exclave of the emirate, is surrounded on three sides by Oman and by the emirates of Ajman (in the west) and Ras Al Khaimah (in the north).
The Persian Gulf borders the western coast of the emirate. Dubai is positioned at 25.2697°N 55.3095°E and covers an area of 1,588 sq mi
(4,110 km2), which represents a significant expansion beyond its initial 1,500 sq mi (3,900 km2) designation due to land reclamation from
Dubai has a hot desert climate. Summers in Dubai are extremely hot, windy, and humid, with an average high around 41 °C (106 °F) and
overnight lows around 30 °C (86 °F) in the hottest month, August. Most days are sunny throughout the year. Winters are warm with an
average high of 24 °C (75 °F) and overnight lows of 14 °C (57 °F) in January, the coldest month. Precipitation, however, has been increasing
in the last few decades, with accumulated rain reaching 94.3 mm (3.71 in) per year. Dubai summers are also known for the high
humidity level, which can make it uncomfortable for many
Full country name: United Arab Emirates
Area: 4,114 sq. km
People: 53% Indian 17% Emirati 13.3% Pakistani 7.5% Bangladeshi 2.5% Filipino
1.5% Sri Lankan 0.3% American 5.7% other countries
Language: Arabic, English, Urdu, Hindi, Persian, Bengali, Malayalam, Tulu, Tamil, Kannada, Sinhala, Marathi, Telugu,
Tagalog and Chinese
Religion: Article 7 of the UAE’s Provisional Constitution declares Islam the official state religion of the UAE.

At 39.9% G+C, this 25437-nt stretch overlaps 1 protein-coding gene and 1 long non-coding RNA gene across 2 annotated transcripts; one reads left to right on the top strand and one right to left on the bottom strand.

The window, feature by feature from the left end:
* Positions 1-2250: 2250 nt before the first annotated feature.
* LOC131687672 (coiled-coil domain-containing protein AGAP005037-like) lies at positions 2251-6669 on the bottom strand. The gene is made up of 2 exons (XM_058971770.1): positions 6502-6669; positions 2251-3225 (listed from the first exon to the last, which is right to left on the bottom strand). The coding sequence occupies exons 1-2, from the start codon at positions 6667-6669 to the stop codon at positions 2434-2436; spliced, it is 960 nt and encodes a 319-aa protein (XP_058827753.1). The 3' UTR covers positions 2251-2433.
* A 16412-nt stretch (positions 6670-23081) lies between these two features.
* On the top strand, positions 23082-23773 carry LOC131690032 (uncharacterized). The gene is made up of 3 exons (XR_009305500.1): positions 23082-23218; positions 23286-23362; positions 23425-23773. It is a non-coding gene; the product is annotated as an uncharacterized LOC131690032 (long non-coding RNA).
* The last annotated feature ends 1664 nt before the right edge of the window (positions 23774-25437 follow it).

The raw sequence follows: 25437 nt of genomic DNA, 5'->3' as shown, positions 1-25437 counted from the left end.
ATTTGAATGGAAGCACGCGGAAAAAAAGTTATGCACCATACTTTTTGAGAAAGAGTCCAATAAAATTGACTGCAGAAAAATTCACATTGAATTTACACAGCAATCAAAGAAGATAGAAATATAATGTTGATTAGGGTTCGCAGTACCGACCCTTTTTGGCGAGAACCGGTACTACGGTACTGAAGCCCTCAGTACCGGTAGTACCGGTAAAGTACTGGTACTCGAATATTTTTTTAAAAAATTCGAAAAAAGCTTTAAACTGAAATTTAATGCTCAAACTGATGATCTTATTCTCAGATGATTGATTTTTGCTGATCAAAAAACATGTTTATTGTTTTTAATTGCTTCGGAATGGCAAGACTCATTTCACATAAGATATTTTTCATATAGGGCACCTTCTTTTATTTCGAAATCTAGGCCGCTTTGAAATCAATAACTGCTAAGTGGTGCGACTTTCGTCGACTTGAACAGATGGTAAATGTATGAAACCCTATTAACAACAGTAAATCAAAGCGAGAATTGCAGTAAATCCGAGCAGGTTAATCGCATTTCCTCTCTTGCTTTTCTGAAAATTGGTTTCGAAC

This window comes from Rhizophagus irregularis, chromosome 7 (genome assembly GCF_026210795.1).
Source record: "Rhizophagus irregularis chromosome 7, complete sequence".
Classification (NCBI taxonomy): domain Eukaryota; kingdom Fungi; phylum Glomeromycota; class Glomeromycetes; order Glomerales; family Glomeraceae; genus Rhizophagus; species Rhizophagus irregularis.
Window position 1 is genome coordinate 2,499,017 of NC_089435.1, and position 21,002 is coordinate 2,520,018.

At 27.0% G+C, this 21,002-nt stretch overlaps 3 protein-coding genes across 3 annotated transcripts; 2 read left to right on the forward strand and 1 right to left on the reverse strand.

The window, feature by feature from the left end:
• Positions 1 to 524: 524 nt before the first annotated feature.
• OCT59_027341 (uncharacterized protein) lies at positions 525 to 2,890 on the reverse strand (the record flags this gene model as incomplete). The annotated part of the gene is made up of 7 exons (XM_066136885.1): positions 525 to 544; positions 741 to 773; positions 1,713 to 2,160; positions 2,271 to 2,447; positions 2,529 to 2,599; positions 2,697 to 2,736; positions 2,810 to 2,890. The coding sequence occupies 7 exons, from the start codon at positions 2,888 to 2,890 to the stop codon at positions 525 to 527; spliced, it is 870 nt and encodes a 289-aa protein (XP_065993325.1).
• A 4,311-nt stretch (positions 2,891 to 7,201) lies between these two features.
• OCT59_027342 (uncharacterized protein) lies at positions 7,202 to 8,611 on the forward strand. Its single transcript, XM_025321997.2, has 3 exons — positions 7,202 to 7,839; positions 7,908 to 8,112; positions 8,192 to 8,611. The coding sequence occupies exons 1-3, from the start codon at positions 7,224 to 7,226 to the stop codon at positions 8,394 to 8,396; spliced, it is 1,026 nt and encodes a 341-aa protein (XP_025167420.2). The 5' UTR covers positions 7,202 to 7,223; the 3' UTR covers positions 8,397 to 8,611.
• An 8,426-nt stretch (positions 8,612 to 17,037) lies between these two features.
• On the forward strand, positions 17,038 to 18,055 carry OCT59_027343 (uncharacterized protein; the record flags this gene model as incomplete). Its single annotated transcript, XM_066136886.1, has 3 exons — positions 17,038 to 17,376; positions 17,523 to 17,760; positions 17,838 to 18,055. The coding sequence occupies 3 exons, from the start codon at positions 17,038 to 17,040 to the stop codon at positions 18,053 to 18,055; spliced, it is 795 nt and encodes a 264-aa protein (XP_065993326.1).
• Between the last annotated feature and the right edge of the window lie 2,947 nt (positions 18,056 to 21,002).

The government subsidises almost 95% of mosques and employs all Imams; approximately 5%
of mosques are entirely private, and several large mosques have large private endowments
Dubai also has large Christian, Hindu, Sikh, Bahá’í, Buddhist & other religious communities
residing in the city.
Government: Constitutional monarchy
Ruler: Mohammed bin Rashid Al Maktoum
Crown Prince: Hamdan bin Mohammed bin Rashid Al Maktoum
Major industries: Although Dubai’s economy was historically built on the oil industry, the emirate’s Western-style model of
business drives its economy with the main revenues now coming from tourism, aviation, real estate, and
Major trading partners: US, Malaysia, Hong Kong, Japan
Health risks: None
Time: UAE standard time (UTC+4)
Electricity: 220 volts. Sockets suitable for three-pin 13 amp plugs of British standard design are the norm
County code: + 97
Mobile Phone network: GSM
Weights & measures: Metric with local variations
UAE / Dubai Culture